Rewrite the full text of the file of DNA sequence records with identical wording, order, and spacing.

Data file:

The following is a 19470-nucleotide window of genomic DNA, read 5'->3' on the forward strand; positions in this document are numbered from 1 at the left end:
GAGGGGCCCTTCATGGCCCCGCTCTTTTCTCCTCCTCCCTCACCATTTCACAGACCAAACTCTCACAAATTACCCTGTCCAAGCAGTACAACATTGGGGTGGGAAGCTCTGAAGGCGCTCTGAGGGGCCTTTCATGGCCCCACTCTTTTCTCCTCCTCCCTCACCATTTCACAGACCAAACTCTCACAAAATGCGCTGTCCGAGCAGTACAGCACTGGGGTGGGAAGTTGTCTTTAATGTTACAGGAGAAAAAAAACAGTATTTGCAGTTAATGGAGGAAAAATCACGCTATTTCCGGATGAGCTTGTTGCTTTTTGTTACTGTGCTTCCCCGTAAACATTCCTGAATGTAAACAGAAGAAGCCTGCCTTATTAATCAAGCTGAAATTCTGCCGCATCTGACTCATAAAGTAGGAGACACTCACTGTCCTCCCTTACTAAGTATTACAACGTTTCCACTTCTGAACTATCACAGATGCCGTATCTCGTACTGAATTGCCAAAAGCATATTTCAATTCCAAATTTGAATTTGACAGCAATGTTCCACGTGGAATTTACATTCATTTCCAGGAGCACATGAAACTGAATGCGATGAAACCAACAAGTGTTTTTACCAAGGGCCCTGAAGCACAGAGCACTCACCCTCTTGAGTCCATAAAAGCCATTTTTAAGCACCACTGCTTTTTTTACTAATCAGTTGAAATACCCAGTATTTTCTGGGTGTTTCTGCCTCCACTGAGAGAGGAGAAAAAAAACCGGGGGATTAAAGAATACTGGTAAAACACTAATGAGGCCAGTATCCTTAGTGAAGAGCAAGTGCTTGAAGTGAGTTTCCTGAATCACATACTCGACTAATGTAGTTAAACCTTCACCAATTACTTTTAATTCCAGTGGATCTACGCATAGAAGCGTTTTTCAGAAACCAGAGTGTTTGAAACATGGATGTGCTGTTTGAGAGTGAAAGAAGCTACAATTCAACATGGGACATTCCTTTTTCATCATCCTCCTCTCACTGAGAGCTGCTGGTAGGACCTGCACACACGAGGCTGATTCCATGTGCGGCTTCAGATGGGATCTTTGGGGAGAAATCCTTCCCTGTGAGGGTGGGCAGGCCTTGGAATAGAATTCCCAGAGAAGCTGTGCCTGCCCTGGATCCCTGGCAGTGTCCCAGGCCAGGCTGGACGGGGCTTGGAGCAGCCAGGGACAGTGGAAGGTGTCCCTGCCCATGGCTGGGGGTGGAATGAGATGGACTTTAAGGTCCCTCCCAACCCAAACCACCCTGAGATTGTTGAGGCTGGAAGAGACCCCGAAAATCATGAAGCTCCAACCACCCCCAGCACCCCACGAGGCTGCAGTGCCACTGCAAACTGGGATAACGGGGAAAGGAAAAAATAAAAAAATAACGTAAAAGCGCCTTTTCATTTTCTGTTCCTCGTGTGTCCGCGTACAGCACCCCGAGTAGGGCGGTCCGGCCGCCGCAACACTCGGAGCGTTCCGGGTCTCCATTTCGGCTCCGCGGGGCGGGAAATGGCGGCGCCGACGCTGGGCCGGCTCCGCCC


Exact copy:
The following is a 19470-nucleotide window of genomic DNA, read 5'->3' on the forward strand; positions in this document are numbered from 1 at the left end:
GAGGGGCCCTTCATGGCCCCGCTCTTTTCTCCTCCTCCCTCACCATTTCACAGACCAAACTCTCACAAATTACCCTGTCCAAGCAGTACAACATTGGGGTGGGAAGCTCTGAAGGCGCTCTGAGGGGCCTTTCATGGCCCCACTCTTTTCTCCTCCTCCCTCACCATTTCACAGACCAAACTCTCACAAAATGCGCTGTCCGAGCAGTACAGCACTGGGGTGGGAAGTTGTCTTTAATGTTACAGGAGAAAAAAAACAGTATTTGCAGTTAATGGAGGAAAAATCACGCTATTTCCGGATGAGCTTGTTGCTTTTTGTTACTGTGCTTCCCCGTAAACATTCCTGAATGTAAACAGAAGAAGCCTGCCTTATTAATCAAGCTGAAATTCTGCCGCATCTGACTCATAAAGTAGGAGACACTCACTGTCCTCCCTTACTAAGTATTACAACGTTTCCACTTCTGAACTATCACAGATGCCGTATCTCGTACTGAATTGCCAAAAGCATATTTCAATTCCAAATTTGAATTTGACAGCAATGTTCCACGTGGAATTTACATTCATTTCCAGGAGCACATGAAACTGAATGCGATGAAACCAACAAGTGTTTTTACCAAGGGCCCTGAAGCACAGAGCACTCACCCTCTTGAGTCCATAAAAGCCATTTTTAAGCACCACTGCTTTTTTTACTAATCAGTTGAAATACCCAGTATTTTCTGGGTGTTTCTGCCTCCACTGAGAGAGGAGAAAAAAAACCGGGGGATTAAAGAATACTGGTAAAACACTAATGAGGCCAGTATCCTTAGTGAAGAGCAAGTGCTTGAAGTGAGTTTCCTGAATCACATACTCGACTAATGTAGTTAAACCTTCACCAATTACTTTTAATTCCAGTGGATCTACGCATAGAAGCGTTTTTCAGAAACCAGAGTGTTTGAAACATGGATGTGCTGTTTGAGAGTGAAAGAAGCTACAATTCAACATGGGACATTCCTTTTTCATCATCCTCCTCTCACTGAGAGCTGCTGGTAGGACCTGCACACACGAGGCTGATTCCATGTGCGGCTTCAGATGGGATCTTTGGGGAGAAATCCTTCCCTGTGAGGGTGGGCAGGCCTTGGAATAGAATTCCCAGAGAAGCTGTGCCTGCCCTGGATCCCTGGCAGTGTCCCAGGCCAGGCTGGACGGGGCTTGGAGCAGCCAGGGACAGTGGAAGGTGTCCCTGCCCATGGCTGGGGGTGGAATGAGATGGACTTTAAGGTCCCTCCCAACCCAAACCACCCTGAGATTGTTGAGGCTGGAAGAGACCCCGAAAATCATGAAGCTCCAACCACCCCCAGCACCCCACGAGGCTGCAGTGCCACTGCAAACTGGGATAACGGGGAAAGGAAAAAATAAAAAAATAACGTAAAAGCGCCTTTTCATTTTCTGTTCCTCGTGTGTCCGCGTACAGCACCCCGAGTAGGGCGGTCCGGCCGCCGCAACACTCGGAGCGTTCCGGGTCTCCATTTCGGCTCCGCGGGGCGGGAAATGGCGGCGCCGACGCTGGGCCGGCTCCGCCC